Wednesday, August 11, 2010

Homesickness and Digging Holes

June 16: Early in the morning, Charmin and I crossed over our first 10,000-foot pass. There were a couple of small patches of snow laying around, but given the high elevation, we were amazed that we weren't postholing and utterly miserable.

I hiked ahead of Charmin for awhile, but started feeling in a funk. I often feel that way after a visit from Amanda, missing her and the comforts of home. I sat down on a log and just felt a little depressed. When Charmin caught up, I asked her if she ever feels homesick--she's a heck of a lot farther away from friends, home, and family than I was! And she said that yes, she sometimes feels homesick. If she's felt that way around me, she's hid it well.

So we fell into hiking together, and Charmin asked me to tell her about Amanda. She already knew a little about Amanda, but it was usually associated with some story that happened to the two of us. I never really talked about Amanda by herself, so I told her a little about Amanda.

Then she asked me what I liked most about Amanda, followed by what I liked least about Amanda. I won't get into my answers, but it was an interesting question. Nobody ever asked what I didn't like about Amanda before, but it strangely did make me feel better talking about it. Charmin didn't get me completely out of my funk, but she cheered me up quite a bit.

At one point, Charmin turned around to talk to me, looked at me, and asked if I was crying. "No, damnit!" I stared at her, unblinking. Okay, maybe a little misty-eyed, but I wasn't crying. She said she was going to write that in her journal for the night, and I told her to at least have the courtesy to write it in her native language so nobody else could read such filthy lies. =)

The rest of the day was largely uneventful. Charmin and I shared two apples today. I tore the spartan apple in half very easily, and it was a pretty clean tear. I savored the feeling, finally feeling like I succeeded in ripping in apple in half. Charmin and I took turns trying to rip the jazz apple in half, neither of us quite managing to get it to split. We got it to make cracking sounds, but couldn't manage to get it to fall in half until I tried a "knee cheat" where I stabilized the bottom of the apple against my knee and used the full strength of both hands to finally knock that apple in half.

We stopped to camp for the night at the Dutch Meadow Trail, at about 9,950 feet above sea level--our highest campsite to date. I'd occasionally walk out to the meadow to search for bears but never found any. Running Wolf joined us for the night, and near sunset, we heard and saw a few other hikers in the distance that we called out to to join us, but they somehow missed the side trail (including the arrow we made out of sticks directly in the middle of the trail) and they accidentally passed by us.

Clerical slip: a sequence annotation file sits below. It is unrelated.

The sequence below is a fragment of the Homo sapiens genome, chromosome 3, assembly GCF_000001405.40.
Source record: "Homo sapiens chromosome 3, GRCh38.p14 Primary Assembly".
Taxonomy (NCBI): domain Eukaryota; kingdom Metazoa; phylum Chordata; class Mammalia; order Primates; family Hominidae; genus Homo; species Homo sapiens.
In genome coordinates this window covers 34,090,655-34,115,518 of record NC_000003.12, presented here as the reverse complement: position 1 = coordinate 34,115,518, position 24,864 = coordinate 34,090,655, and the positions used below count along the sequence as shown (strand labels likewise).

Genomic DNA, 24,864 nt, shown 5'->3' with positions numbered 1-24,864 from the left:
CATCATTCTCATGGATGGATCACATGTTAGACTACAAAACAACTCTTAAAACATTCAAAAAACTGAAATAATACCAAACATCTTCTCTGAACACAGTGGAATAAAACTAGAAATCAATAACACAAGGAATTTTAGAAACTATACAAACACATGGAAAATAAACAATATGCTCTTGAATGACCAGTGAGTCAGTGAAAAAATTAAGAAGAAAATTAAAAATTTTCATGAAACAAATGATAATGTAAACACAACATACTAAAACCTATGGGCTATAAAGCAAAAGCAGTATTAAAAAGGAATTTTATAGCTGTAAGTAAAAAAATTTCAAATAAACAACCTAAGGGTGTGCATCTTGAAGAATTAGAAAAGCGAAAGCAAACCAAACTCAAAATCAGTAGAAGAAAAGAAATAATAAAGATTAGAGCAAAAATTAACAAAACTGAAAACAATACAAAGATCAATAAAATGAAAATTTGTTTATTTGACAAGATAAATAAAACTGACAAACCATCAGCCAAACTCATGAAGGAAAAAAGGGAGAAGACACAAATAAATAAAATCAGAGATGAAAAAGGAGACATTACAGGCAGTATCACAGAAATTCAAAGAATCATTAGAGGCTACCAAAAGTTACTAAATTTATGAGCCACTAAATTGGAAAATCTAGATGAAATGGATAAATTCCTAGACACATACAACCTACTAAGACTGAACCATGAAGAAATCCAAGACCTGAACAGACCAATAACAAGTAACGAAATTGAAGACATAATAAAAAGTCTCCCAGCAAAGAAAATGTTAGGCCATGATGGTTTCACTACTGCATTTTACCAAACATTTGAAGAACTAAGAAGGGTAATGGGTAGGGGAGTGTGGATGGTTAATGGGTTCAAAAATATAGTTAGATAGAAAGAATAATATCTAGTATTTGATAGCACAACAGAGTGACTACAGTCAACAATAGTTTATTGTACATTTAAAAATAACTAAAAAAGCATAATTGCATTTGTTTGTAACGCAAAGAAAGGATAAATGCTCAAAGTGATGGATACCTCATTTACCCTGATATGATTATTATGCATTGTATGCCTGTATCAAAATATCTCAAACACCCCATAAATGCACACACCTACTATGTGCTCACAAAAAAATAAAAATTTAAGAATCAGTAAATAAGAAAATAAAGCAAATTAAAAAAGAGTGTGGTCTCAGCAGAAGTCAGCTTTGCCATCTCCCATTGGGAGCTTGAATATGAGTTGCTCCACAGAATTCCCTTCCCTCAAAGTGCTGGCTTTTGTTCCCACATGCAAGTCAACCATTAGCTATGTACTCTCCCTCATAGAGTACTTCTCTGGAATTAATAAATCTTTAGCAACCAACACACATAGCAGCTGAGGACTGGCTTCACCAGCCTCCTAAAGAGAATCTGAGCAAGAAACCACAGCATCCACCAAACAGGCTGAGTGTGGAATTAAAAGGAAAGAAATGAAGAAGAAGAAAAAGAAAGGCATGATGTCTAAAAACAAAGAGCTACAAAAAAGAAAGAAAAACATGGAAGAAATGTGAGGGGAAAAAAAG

Charmin's eyes were bigger than her stomach and she wound up with a heck of a lot of food that she didn't want to eat for dinner. I had already eaten my own dinner and was quite satisfied already, but to help, I took a bite of her dinner and it was, in a word, awful. I don't know what she did to it, but it was all I could do to not spit it out. "Sorry," I told her, "I can't." I looked at the pot of food. "I just.... can't."

I suggested that she bury the excess food. I'm not sure it would prevent animals from digging it up, but it seemed like a better option than just dumping it somewhere. "Dig a deep hole," I suggested. "You can even use my ice axe." I didn't really want her food attracting bears, after all.

Then I thought, hey, maybe the hole can do double duty. "After you dump the food, don't fill in the hole again," I told her. "I'll leave a nasty surprise for any bear that might think about digging it up!"

So she went off with my ice axe (the first time it had actually been used for anything, I might add, so at least now that extra weight wasn't a total waste), dug a big hole, dumped her dinner, then came back and told me where to find the hole into which I unloaded the previous night's dinner and finally filled up the hole again. =)

Running Wolf went off to hang a bear bag. A pinata for bears, if you ask me. We all had bear canisters, but we also had too much food to fit all of it into the canisters. Charmin and I just slept with our extra food, but Running Wolf, the responsible guy he is, properly hung his excess food (and soap, trash, and anything else with a scent) from a nearby tree.

Then the three of us all went peacefully to sleep. =)

During the month of August, I'll be participating with Amanda in the Washington Trail Association's Hike-a-Thon. If you haven't already, please consider sponsoring us. (Especially me!) The folks do great work helping to fix up and maintain trails such as the Pacific Crest Trail and help make thru-hikes such as mine possible. If you enjoy reading this blog, consider giving something back to the trails that make it possible. Thanks!


Anonymous said...

Actually a question. Does anyone know what the first picture is. They look beautiful.

Greg said...

It's a fungus called snowplant.

Regarding the second comment: I agree that food should be properly stored and that the matter is a serious subject, but your tone is lot less likely to change someone's behavior than if you commented respectfully. But no one knows who you are, so no reason to care about social norms, right, anonymous?

Anonymous said...

I lived in the High Sierrs's (Lake Tahoe Area) and the snow plant that you are admiring is illegal to pick (how they are gonna catch you is beyond me) but the snow plant usually pops it head up just as spring thaw is starting...those flowers against the white snow is one of the most beautiful visions you have ever seen. They are amazingly beautiful. Thanks Ryan for posting a great memory...gosh, now I am homesick.